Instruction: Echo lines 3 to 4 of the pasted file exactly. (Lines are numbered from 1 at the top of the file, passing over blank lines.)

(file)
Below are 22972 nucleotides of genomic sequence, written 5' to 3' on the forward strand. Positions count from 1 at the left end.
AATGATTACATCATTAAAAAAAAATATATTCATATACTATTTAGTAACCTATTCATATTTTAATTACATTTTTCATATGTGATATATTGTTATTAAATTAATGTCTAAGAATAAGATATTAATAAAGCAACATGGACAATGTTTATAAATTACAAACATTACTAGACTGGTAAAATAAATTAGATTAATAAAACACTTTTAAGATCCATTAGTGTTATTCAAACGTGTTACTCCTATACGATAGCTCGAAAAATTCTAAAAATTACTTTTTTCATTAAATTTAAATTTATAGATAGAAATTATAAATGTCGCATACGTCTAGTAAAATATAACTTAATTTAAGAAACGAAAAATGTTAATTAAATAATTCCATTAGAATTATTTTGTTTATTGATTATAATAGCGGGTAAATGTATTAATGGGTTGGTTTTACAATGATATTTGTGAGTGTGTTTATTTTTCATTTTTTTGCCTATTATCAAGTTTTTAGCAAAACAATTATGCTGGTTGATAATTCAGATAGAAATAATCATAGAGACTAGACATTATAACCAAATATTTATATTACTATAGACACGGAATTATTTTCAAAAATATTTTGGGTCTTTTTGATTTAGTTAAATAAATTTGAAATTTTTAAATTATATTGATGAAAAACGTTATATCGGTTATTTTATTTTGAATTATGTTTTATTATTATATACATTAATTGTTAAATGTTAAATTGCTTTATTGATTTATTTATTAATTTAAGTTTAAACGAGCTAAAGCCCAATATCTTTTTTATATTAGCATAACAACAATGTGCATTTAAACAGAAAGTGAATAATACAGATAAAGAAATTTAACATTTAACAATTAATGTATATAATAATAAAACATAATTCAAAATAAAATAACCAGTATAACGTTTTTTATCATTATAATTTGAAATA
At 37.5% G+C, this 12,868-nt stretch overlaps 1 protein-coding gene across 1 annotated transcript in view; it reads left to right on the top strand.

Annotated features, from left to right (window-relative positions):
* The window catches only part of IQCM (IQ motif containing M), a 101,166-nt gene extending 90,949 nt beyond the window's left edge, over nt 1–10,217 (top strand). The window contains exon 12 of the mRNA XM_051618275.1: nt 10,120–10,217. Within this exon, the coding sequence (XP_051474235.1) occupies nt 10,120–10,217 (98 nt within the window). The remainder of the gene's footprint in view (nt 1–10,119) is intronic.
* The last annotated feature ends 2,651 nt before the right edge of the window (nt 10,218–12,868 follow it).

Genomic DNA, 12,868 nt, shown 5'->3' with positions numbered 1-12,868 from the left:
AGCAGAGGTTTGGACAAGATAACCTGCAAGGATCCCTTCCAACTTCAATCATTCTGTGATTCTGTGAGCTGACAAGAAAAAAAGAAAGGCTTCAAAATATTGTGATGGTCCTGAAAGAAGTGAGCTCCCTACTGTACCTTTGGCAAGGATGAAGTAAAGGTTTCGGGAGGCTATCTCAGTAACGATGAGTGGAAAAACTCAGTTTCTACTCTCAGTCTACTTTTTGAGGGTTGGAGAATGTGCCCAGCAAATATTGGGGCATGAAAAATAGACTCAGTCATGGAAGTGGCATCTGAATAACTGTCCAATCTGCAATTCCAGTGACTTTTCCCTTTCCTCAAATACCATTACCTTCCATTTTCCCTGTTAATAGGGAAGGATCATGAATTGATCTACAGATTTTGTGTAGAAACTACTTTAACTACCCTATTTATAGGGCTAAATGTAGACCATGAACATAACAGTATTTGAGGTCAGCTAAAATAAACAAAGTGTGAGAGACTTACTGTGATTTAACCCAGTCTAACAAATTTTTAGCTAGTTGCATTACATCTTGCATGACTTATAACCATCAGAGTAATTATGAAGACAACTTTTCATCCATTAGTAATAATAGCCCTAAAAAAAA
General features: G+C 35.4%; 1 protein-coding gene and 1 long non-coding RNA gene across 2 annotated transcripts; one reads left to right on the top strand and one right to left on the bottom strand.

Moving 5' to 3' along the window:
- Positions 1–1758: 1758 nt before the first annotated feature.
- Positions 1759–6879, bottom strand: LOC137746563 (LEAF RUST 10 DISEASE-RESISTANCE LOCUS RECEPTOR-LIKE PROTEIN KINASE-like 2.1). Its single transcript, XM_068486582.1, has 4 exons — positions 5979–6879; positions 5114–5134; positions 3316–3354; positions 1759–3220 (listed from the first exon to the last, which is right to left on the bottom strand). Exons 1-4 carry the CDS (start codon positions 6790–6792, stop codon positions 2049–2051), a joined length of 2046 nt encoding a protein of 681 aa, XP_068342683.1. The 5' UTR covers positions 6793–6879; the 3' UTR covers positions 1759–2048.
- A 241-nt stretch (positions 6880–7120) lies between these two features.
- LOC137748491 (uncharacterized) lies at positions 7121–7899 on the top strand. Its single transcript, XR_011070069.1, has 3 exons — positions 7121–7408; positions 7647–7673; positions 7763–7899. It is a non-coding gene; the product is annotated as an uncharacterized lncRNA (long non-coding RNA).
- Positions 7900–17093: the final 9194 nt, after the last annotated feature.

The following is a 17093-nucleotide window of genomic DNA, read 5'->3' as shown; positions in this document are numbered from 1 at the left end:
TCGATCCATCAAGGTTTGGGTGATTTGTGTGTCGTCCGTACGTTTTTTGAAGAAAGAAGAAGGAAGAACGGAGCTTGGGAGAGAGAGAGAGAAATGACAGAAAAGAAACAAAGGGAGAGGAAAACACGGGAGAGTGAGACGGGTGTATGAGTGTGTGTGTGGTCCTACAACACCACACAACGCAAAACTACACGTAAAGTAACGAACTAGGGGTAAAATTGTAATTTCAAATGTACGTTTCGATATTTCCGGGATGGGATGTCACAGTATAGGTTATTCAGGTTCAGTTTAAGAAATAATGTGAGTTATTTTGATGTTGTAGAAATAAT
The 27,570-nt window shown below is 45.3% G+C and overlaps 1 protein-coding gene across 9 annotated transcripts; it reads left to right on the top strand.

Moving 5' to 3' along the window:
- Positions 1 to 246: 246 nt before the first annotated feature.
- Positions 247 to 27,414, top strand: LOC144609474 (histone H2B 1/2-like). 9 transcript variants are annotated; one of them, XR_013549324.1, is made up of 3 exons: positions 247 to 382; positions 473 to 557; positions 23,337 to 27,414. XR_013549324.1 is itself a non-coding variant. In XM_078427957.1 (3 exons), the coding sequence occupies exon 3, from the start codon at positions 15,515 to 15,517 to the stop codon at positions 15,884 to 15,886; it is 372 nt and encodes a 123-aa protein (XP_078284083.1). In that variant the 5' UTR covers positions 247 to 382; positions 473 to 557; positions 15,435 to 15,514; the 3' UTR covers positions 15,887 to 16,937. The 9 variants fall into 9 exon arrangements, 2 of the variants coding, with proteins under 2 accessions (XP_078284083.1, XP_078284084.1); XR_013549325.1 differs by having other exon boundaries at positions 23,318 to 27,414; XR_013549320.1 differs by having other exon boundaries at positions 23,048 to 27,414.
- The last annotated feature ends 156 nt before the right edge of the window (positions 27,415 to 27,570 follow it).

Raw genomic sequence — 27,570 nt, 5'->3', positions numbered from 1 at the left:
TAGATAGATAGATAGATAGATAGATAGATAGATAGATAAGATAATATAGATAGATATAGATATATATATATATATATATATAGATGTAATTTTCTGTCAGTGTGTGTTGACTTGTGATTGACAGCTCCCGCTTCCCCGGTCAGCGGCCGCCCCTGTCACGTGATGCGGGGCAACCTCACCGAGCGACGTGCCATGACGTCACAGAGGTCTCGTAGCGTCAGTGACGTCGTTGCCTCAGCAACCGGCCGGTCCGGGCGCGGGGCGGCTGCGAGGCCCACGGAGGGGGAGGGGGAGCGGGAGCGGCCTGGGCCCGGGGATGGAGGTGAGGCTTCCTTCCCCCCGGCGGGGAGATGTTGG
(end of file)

At 37.5% G+C, this 12,868-nt stretch overlaps 1 protein-coding gene across 1 annotated transcript in view; it reads left to right on the top strand.

Annotated features, from left to right (window-relative positions):